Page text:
As with all Disney animated features, the music is one of the main attractions--or, at least, it should be. For Hercules, regular Disney tunesmith Alan Menken, this time collaborating with Tony-winning lyricist David Zippel, provides his most uneven work for a Disney film. The majority of the singing is done by a quintet of Muses (Lilias White, Cheryl Freeman, LaChanze, Roz Ryan, and Vaneese Thomas), a Greek chorus of narrators that is part gospel choir, part Motown girl group. Their soulful numbers, which are more than slightly reminiscent of Menken's catchy '50s-flavored work in Little Shop of Horrors, provide a toe-tapping (if not particularly memorable lyrically) musical framework for the film. But Menken's more traditional, formulaic numbers fall flat. Phil's dreadful comic number "One Last Hope" picks up right after Hunchback's weakest song, the uninspired gargoyle showcase "A Guy Like You"; and "Go the Distance," Herc's big "I Want" song (his _only_ number in the film), is a forgettable, sappy ballad that shallowly expresses his desires without shedding much inner light into the character. Menken would have been better off spreading the R&B motif through the entire picture--a point reinforced by the film's best song, "I Won't Say (I'm in Love)," sung in the style of a '50s girl group by Meg and the Muses. Why the producers chose a version of "Go the Distance" (sung by, of all people, Michael Bolton) to serve as the film's pop single instead of a rendition of this memorable song is beyond me.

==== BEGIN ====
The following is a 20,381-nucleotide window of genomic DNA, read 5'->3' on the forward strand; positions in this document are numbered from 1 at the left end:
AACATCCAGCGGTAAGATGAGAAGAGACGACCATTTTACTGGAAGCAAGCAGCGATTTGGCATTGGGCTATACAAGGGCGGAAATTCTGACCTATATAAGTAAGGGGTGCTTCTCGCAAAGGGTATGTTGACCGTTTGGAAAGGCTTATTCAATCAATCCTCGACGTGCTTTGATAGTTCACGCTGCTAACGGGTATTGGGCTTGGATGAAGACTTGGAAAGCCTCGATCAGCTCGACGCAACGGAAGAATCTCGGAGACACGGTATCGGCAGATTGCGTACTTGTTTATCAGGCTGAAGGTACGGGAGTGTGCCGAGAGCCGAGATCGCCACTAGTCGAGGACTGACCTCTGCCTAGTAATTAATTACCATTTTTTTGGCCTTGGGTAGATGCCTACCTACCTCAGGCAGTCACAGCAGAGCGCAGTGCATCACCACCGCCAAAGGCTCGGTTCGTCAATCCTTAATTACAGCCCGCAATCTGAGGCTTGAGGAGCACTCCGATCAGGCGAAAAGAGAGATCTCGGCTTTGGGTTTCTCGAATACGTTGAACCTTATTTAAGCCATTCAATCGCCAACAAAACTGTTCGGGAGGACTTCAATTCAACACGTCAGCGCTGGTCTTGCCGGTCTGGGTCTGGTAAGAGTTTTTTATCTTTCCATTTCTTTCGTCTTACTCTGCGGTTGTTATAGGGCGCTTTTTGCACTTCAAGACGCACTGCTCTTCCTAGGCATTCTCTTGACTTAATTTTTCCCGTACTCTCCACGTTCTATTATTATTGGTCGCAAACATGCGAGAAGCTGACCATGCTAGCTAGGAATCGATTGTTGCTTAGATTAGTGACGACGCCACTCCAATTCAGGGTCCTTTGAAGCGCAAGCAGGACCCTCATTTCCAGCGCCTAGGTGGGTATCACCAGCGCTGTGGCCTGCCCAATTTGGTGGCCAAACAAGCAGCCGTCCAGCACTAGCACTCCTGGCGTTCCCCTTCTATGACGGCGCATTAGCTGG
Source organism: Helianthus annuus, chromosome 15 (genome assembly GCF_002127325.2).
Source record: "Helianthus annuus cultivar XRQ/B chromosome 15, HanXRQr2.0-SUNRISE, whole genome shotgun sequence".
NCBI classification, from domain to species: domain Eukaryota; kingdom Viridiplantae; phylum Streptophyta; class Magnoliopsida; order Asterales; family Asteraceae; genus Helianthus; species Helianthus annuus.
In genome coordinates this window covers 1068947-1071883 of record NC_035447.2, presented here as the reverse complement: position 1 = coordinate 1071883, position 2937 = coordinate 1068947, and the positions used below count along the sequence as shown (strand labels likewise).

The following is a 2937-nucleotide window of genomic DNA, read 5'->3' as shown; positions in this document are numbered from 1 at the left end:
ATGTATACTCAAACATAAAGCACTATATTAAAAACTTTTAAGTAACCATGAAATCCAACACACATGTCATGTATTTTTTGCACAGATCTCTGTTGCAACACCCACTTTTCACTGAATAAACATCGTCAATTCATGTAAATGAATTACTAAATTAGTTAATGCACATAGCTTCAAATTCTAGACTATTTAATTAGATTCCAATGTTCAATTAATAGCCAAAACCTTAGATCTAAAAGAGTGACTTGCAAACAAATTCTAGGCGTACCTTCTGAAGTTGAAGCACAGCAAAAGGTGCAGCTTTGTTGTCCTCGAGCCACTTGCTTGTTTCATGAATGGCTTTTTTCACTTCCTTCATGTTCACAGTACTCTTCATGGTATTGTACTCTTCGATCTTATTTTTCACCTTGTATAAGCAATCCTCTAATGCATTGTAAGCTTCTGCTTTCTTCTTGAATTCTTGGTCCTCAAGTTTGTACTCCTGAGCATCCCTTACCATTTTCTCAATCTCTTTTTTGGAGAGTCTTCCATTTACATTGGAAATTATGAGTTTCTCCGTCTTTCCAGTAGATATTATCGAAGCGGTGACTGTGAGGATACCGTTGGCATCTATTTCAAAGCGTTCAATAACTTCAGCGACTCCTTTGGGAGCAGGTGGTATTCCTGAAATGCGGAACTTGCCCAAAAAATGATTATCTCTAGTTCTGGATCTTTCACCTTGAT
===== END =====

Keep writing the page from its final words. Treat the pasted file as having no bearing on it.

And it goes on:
Hercules also leaves a little something to be desired on the visual level. While the artwork and animation is perfectly serviceable, the rather simplistic art style is a bit of a comedown after the impressive visual splendors of Hunchback. There is only one truly visually spectacular sequence (Hercules's wild battle with a computer-generated Hydra) and only one character with a striking look--Hades, whose head-topping flame changes color depending upon his mood. Meg's appearance is particularly disappointing; a femme fatale is something new and exciting for the genre, but her animators aren't up to the task. Both curvy and sharply angular, jarringly so, she is the first unattractive female lead in recent Disney animated features. But where the artists fall short, Egan makes up, delivering Meg's lines with the right balance of sass and teasing allure.